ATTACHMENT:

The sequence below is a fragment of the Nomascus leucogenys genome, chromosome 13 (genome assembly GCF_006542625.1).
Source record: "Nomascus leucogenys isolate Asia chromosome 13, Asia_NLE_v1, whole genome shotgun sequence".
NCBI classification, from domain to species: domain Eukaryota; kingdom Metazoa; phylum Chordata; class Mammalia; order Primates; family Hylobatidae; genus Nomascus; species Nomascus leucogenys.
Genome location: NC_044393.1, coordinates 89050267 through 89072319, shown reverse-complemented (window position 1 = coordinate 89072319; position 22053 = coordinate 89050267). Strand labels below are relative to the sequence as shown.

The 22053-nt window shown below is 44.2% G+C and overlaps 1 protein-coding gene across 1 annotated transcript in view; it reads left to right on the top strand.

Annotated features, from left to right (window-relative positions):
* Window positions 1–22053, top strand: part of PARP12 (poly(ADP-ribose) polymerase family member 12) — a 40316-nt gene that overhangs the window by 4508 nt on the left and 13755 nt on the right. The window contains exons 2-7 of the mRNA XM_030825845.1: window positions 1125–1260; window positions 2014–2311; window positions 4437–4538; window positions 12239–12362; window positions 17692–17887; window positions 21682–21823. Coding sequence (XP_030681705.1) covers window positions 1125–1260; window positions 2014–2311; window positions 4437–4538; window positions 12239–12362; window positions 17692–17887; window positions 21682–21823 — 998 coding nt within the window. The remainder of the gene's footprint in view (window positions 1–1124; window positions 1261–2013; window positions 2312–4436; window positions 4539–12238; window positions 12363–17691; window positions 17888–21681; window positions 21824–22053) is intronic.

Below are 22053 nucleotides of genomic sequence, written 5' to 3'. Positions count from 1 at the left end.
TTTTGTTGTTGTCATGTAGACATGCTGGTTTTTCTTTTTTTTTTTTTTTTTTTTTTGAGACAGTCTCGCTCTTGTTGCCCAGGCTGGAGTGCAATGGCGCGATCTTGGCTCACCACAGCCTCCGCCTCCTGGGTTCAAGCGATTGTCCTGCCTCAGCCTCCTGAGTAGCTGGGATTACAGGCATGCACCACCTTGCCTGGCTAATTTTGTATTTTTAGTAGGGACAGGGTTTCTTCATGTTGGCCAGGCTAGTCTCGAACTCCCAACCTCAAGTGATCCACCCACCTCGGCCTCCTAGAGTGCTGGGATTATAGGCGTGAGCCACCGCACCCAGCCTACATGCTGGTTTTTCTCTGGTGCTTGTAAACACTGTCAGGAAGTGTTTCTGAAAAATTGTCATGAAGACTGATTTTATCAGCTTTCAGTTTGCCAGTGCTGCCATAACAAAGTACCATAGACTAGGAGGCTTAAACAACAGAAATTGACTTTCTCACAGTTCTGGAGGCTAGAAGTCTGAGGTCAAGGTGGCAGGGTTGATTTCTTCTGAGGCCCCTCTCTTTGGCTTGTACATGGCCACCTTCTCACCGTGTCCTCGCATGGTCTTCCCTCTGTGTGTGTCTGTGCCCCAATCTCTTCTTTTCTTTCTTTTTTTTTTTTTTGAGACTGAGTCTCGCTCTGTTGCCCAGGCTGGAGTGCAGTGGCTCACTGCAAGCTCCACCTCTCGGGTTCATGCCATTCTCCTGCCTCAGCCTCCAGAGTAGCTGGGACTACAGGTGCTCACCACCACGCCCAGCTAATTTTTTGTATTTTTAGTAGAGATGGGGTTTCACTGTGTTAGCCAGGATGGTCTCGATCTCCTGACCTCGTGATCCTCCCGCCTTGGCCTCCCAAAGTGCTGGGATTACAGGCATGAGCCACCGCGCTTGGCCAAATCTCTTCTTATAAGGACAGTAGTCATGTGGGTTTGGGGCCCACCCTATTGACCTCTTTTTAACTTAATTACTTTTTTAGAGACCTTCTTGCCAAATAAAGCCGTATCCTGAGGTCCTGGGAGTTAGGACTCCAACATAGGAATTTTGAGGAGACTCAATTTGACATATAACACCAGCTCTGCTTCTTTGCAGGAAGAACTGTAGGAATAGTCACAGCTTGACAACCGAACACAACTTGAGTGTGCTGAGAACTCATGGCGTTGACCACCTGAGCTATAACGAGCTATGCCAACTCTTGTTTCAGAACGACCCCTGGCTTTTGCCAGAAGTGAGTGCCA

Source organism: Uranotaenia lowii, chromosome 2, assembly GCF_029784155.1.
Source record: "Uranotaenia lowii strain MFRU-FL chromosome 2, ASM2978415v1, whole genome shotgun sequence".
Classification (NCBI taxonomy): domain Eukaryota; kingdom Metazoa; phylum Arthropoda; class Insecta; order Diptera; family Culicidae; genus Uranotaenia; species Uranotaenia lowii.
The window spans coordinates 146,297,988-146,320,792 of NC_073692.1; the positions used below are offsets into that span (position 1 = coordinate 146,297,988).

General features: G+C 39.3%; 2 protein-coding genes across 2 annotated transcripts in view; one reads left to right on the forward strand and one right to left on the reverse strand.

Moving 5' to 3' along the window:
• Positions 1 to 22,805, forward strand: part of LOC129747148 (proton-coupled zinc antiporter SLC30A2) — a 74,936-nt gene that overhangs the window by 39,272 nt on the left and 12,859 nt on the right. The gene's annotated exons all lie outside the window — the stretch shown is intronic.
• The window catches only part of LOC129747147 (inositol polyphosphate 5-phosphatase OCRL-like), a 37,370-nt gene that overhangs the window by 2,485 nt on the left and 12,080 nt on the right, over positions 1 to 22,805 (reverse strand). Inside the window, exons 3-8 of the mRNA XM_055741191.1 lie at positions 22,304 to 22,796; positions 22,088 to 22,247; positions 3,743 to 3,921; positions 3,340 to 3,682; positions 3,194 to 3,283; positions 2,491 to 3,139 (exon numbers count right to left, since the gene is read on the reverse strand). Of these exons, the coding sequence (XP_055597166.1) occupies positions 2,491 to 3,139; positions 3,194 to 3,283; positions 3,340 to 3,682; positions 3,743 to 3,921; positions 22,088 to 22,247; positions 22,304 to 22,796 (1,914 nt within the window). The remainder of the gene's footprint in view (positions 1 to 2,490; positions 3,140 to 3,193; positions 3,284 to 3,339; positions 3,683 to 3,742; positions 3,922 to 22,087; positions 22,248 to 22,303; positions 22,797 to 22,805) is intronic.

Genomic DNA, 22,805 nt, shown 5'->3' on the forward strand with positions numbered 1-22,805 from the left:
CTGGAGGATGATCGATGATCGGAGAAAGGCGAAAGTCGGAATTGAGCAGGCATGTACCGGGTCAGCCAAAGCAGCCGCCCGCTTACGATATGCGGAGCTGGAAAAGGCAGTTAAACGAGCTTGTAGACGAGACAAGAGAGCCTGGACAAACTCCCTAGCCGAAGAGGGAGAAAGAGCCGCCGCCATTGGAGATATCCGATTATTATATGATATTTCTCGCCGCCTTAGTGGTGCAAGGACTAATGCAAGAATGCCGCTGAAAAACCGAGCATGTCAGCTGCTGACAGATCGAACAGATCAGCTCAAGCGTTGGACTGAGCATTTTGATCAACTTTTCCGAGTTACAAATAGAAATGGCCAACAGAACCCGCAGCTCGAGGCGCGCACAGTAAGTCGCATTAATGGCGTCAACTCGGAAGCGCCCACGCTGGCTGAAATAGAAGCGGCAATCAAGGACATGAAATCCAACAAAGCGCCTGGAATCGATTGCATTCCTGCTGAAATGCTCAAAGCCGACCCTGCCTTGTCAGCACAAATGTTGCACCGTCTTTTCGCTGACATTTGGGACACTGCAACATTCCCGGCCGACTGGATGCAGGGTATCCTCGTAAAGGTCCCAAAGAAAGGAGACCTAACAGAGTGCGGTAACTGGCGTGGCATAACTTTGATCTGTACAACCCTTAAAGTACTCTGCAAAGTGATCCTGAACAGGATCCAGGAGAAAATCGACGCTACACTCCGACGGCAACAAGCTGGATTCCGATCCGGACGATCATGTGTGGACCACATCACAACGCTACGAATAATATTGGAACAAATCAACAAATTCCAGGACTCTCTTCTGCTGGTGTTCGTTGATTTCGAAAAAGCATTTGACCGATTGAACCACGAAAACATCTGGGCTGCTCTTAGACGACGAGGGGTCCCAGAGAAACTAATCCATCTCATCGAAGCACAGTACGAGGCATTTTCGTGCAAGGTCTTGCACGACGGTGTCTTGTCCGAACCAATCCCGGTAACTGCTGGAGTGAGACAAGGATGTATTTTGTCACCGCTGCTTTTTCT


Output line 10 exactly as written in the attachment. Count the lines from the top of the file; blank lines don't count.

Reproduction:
Source organism: Uranotaenia lowii, chromosome 2, assembly GCF_029784155.1.